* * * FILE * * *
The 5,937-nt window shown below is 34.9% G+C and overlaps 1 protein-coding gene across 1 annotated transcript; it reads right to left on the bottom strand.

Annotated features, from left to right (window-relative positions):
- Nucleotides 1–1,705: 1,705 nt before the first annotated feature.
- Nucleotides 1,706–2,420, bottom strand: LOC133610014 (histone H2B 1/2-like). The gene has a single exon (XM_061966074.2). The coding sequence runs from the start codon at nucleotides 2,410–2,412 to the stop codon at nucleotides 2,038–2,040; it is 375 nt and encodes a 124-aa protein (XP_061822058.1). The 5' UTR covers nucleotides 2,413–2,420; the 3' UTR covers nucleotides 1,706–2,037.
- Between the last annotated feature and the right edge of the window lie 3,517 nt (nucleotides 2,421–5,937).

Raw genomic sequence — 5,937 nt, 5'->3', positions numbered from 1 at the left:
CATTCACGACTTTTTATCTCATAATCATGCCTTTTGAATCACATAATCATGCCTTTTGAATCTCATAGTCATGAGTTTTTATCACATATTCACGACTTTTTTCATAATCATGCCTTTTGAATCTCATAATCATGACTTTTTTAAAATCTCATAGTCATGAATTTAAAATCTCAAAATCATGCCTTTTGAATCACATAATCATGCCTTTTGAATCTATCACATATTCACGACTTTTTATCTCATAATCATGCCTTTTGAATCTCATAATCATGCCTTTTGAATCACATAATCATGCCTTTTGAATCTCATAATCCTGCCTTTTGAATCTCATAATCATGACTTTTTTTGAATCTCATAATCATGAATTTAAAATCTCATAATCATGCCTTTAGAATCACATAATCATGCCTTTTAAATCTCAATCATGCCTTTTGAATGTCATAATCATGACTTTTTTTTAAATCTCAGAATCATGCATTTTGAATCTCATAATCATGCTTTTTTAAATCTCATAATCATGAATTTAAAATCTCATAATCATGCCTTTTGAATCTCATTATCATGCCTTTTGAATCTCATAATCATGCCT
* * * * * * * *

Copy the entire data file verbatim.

The 5,937-nt window shown below is 34.9% G+C and overlaps 1 protein-coding gene across 1 annotated transcript; it reads right to left on the bottom strand.

Annotated features, from left to right (window-relative positions):
- Nucleotides 1–1,705: 1,705 nt before the first annotated feature.
- Nucleotides 1,706–2,420, bottom strand: LOC133610014 (histone H2B 1/2-like). The gene has a single exon (XM_061966074.2). The coding sequence runs from the start codon at nucleotides 2,410–2,412 to the stop codon at nucleotides 2,038–2,040; it is 375 nt and encodes a 124-aa protein (XP_061822058.1). The 5' UTR covers nucleotides 2,413–2,420; the 3' UTR covers nucleotides 1,706–2,037.
- Between the last annotated feature and the right edge of the window lie 3,517 nt (nucleotides 2,421–5,937).

Raw genomic sequence — 5,937 nt, 5'->3', positions numbered from 1 at the left:
CATTCACGACTTTTTATCTCATAATCATGCCTTTTGAATCACATAATCATGCCTTTTGAATCTCATAGTCATGAGTTTTTATCACATATTCACGACTTTTTTCATAATCATGCCTTTTGAATCTCATAATCATGACTTTTTTAAAATCTCATAGTCATGAATTTAAAATCTCAAAATCATGCCTTTTGAATCACATAATCATGCCTTTTGAATCTATCACATATTCACGACTTTTTATCTCATAATCATGCCTTTTGAATCTCATAATCATGCCTTTTGAATCACATAATCATGCCTTTTGAATCTCATAATCCTGCCTTTTGAATCTCATAATCATGACTTTTTTTGAATCTCATAATCATGAATTTAAAATCTCATAATCATGCCTTTAGAATCACATAATCATGCCTTTTAAATCTCAATCATGCCTTTTGAATGTCATAATCATGACTTTTTTTTAAATCTCAGAATCATGCATTTTGAATCTCATAATCATGCTTTTTTAAATCTCATAATCATGAATTTAAAATCTCATAATCATGCCTTTTGAATCTCATTATCATGCCTTTTGAATCTCATAATCATGCCT